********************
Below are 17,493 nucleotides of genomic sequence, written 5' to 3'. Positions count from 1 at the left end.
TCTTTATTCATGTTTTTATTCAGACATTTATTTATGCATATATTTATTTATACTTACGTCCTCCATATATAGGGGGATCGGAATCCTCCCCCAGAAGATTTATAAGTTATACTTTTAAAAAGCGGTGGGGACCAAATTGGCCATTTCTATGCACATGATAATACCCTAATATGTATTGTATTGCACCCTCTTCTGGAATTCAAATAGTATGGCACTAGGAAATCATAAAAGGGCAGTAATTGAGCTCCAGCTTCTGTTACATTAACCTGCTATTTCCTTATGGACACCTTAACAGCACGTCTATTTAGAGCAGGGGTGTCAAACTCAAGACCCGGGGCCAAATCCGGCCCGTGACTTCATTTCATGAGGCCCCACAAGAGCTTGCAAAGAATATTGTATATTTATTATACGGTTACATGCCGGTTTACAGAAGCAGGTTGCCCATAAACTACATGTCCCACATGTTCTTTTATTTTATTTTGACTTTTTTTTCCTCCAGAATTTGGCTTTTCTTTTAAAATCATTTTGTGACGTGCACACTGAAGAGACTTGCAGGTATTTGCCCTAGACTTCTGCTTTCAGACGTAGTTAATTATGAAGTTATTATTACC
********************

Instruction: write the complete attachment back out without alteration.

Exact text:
Below are 17,493 nucleotides of genomic sequence, written 5' to 3'. Positions count from 1 at the left end.
TCTTTATTCATGTTTTTATTCAGACATTTATTTATGCATATATTTATTTATACTTACGTCCTCCATATATAGGGGGATCGGAATCCTCCCCCAGAAGATTTATAAGTTATACTTTTAAAAAGCGGTGGGGACCAAATTGGCCATTTCTATGCACATGATAATACCCTAATATGTATTGTATTGCACCCTCTTCTGGAATTCAAATAGTATGGCACTAGGAAATCATAAAAGGGCAGTAATTGAGCTCCAGCTTCTGTTACATTAACCTGCTATTTCCTTATGGACACCTTAACAGCACGTCTATTTAGAGCAGGGGTGTCAAACTCAAGACCCGGGGCCAAATCCGGCCCGTGACTTCATTTCATGAGGCCCCACAAGAGCTTGCAAAGAATATTGTATATTTATTATACGGTTACATGCCGGTTTACAGAAGCAGGTTGCCCATAAACTACATGTCCCACATGTTCTTTTATTTTATTTTGACTTTTTTTTCCTCCAGAATTTGGCTTTTCTTTTAAAATCATTTTGTGACGTGCACACTGAAGAGACTTGCAGGTATTTGCCCTAGACTTCTGCTTTCAGACGTAGTTAATTATGAAGTTATTATTACC